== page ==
Klassen: Feeder market reveals softer tone

Western Canadian feeder cattle prices were steady to $4 per hundredweight (cwt) lower last week depending on the region.

A slightly softer U.S. feeder market has spilled over into Manitoba and eastern Saskatchewan, while major operations in Alberta are comfortable with current inventory levels, which has limited the buying interest over the past couple of weeks.

Fed cattle continue to trade near 52-week highs but feedlots are hesitant to be more aggressive on replacement cattle as they don’t know how long these positive margins will last. U.S. consumer confidence dropped to a seven-month low and wholesale beef prices are failing to move higher. Larger-than-expected placements in the recent cattle on feed report suggest beef production may be larger than expected next spring. All these factors have resulted in a very cautious attitude among feedlot operators.

A larger mixed group of steer calves averaging 670 pounds sold for $155/cwt in east-central Alberta this week. Demand for calves appears to be stalling, and with certain auction markets advertising major sales in upcoming weeks, there is little incentive to be more aggressive. Top-quality larger-frame Simmental cross steers averaging just over 760 lbs. were quoted at $150/cwt landed in a southern Alberta feedlot. Buying interest for quality replacement heifers was more apparent, but this did little to narrow the steer heifer spread.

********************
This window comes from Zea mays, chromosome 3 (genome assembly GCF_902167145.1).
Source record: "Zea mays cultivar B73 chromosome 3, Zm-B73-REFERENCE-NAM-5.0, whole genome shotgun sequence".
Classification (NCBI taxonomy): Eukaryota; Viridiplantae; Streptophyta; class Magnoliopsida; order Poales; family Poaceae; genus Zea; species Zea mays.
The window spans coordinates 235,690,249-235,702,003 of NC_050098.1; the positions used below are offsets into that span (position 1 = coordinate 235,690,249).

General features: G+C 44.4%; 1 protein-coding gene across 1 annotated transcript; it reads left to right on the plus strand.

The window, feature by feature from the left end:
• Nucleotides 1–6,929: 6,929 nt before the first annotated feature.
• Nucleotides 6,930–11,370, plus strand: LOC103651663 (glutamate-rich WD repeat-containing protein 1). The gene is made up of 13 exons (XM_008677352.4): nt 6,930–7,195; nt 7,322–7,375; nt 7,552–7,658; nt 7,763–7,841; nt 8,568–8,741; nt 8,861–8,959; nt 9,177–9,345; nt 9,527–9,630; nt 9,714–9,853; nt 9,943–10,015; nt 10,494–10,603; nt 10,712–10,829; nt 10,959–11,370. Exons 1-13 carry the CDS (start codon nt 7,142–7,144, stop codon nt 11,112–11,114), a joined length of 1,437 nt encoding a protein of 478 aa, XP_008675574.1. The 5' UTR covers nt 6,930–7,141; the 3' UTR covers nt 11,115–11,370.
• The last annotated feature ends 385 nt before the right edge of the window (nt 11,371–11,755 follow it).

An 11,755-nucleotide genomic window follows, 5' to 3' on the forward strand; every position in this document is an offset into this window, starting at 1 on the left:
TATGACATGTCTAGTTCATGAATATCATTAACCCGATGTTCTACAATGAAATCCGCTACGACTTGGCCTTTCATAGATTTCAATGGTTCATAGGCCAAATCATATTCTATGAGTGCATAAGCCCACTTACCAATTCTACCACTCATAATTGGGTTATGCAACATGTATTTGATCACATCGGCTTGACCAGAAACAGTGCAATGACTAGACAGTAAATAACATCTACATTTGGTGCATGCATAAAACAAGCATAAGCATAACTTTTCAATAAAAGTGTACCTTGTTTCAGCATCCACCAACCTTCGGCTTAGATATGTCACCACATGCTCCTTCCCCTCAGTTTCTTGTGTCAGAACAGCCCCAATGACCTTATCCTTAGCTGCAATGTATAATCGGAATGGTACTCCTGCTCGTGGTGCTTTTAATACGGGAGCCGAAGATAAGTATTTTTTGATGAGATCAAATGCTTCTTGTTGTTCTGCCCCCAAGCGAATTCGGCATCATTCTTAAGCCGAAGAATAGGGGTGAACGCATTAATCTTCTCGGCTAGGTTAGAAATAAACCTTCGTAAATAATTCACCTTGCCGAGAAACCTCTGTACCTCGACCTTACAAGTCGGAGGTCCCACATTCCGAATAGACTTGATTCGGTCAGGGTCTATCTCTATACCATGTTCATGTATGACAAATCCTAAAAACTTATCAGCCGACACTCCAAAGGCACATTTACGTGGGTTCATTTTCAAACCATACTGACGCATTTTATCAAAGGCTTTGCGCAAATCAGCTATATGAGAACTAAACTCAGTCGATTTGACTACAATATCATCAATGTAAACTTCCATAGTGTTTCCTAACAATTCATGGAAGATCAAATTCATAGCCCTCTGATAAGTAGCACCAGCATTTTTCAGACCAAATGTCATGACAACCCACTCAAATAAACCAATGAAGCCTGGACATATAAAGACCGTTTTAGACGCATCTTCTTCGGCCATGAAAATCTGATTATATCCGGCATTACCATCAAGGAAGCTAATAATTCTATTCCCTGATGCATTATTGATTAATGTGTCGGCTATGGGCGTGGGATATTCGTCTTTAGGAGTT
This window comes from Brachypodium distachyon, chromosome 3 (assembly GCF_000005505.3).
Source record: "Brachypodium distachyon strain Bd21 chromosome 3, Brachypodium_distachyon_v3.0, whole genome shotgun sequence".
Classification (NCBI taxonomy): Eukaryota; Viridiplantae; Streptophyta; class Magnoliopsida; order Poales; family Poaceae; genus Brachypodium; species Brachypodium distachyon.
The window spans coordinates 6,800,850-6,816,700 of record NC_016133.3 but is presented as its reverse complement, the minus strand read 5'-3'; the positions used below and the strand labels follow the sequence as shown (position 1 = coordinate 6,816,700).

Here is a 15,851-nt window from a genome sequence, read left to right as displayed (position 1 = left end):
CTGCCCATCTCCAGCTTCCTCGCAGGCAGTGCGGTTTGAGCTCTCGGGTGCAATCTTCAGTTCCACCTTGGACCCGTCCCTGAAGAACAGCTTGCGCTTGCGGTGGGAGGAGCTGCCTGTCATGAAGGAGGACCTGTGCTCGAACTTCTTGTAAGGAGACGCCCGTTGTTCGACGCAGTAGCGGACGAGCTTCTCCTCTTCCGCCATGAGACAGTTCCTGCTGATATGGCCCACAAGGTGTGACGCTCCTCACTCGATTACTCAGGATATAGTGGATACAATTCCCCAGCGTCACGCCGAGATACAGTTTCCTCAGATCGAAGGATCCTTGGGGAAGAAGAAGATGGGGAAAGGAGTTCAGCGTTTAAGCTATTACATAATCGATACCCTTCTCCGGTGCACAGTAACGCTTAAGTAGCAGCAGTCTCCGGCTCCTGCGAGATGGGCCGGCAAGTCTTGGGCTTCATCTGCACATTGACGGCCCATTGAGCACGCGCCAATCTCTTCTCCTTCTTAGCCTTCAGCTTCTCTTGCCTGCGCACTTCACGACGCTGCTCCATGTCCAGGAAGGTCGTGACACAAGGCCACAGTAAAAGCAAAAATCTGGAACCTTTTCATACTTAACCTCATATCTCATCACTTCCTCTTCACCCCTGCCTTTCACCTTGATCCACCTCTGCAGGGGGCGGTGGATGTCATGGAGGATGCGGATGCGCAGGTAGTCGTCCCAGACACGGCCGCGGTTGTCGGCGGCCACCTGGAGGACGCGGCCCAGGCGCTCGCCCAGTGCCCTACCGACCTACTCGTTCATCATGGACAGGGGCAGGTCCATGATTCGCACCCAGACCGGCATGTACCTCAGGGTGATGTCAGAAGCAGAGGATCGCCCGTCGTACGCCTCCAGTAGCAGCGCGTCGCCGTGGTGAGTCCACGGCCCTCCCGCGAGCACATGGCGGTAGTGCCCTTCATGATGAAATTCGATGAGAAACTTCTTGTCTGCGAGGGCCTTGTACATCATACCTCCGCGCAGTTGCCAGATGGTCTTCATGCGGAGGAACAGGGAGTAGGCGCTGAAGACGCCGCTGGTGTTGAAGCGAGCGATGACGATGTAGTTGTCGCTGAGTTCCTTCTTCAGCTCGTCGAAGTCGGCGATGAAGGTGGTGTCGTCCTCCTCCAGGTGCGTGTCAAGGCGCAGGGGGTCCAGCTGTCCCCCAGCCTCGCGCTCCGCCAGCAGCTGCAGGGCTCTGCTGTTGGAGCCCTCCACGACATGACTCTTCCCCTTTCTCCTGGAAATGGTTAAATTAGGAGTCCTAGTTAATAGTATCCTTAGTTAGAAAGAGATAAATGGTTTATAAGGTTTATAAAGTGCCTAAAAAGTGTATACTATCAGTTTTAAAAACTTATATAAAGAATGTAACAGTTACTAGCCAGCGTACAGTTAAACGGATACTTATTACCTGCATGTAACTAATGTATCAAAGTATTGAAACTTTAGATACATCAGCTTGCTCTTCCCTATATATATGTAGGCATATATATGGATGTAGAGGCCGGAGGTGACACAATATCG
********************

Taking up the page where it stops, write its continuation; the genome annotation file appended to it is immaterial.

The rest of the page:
It appears the feeder market may have topped out for the time being. We need to see a fundamental shift in the fed cattle market before higher values are realized in the feeder complex. Given the current economic situation and consumer sentiment, this doesn’t appear to be in the near future.

Barley continues to trade in the range of $180 to $185 per tonne delivered Lethbridge and the downside in the feed grain complex appears to be limited. Therefore, the market cannot justify higher values on feeders in the short term.

— Jerry Klassen is a commodity market analyst in Winnipeg and maintains an interest in the family feedlot in southern Alberta. He writes an in-depth biweekly commentary, Canadian Feedlot and Cattle Market Analysis, for feedlot operators in Canada. He can be reached by email at [email protected] for questions or comments.

About the author



Jerry Klassen

Jerry Klassen is manager of the Canadian office for Swiss-based grain trader GAP SA Grains and Products Ltd. and also president and founder of Resilient Capital, a specialist in commodity futures trading and commodity market analysis. He can be reached at (204) 504-8339 or visit his website at www.resilcapital.com.



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